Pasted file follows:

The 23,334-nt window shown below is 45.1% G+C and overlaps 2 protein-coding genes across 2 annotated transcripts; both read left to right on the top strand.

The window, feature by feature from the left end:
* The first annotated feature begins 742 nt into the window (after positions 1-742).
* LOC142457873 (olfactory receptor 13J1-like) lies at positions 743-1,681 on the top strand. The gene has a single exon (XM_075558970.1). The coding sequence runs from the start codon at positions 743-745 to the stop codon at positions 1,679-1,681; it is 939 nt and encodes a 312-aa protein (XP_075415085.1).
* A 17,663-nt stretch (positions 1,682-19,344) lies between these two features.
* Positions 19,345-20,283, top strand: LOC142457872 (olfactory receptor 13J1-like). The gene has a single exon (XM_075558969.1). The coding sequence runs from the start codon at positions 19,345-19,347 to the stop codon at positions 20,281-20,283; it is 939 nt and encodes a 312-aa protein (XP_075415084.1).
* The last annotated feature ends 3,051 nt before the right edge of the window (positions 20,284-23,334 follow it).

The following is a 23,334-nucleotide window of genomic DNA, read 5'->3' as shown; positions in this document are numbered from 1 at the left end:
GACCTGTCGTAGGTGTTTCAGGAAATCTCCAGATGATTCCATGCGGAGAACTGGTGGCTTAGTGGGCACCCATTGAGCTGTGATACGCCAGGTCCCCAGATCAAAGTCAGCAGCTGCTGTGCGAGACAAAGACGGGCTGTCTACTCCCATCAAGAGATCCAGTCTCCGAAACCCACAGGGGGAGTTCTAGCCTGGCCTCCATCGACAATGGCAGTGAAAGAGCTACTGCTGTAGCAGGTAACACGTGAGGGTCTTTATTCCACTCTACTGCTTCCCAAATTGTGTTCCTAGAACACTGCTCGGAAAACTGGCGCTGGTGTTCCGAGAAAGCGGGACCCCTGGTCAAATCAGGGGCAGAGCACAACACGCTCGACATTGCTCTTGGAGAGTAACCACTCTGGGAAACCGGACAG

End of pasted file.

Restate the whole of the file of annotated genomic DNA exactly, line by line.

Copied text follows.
The 23,334-nt window shown below is 45.1% G+C and overlaps 2 protein-coding genes across 2 annotated transcripts; both read left to right on the top strand.

The window, feature by feature from the left end:
* The first annotated feature begins 742 nt into the window (after positions 1-742).
* LOC142457873 (olfactory receptor 13J1-like) lies at positions 743-1,681 on the top strand. The gene has a single exon (XM_075558970.1). The coding sequence runs from the start codon at positions 743-745 to the stop codon at positions 1,679-1,681; it is 939 nt and encodes a 312-aa protein (XP_075415085.1).
* A 17,663-nt stretch (positions 1,682-19,344) lies between these two features.
* Positions 19,345-20,283, top strand: LOC142457872 (olfactory receptor 13J1-like). The gene has a single exon (XM_075558969.1). The coding sequence runs from the start codon at positions 19,345-19,347 to the stop codon at positions 20,281-20,283; it is 939 nt and encodes a 312-aa protein (XP_075415084.1).
* The last annotated feature ends 3,051 nt before the right edge of the window (positions 20,284-23,334 follow it).

The following is a 23,334-nucleotide window of genomic DNA, read 5'->3' as shown; positions in this document are numbered from 1 at the left end:
GACCTGTCGTAGGTGTTTCAGGAAATCTCCAGATGATTCCATGCGGAGAACTGGTGGCTTAGTGGGCACCCATTGAGCTGTGATACGCCAGGTCCCCAGATCAAAGTCAGCAGCTGCTGTGCGAGACAAAGACGGGCTGTCTACTCCCATCAAGAGATCCAGTCTCCGAAACCCACAGGGGGAGTTCTAGCCTGGCCTCCATCGACAATGGCAGTGAAAGAGCTACTGCTGTAGCAGGTAACACGTGAGGGTCTTTATTCCACTCTACTGCTTCCCAAATTGTGTTCCTAGAACACTGCTCGGAAAACTGGCGCTGGTGTTCCGAGAAAGCGGGACCCCTGGTCAAATCAGGGGCAGAGCACAACACGCTCGACATTGCTCTTGGAGAGTAACCACTCTGGGAAACCGGACAG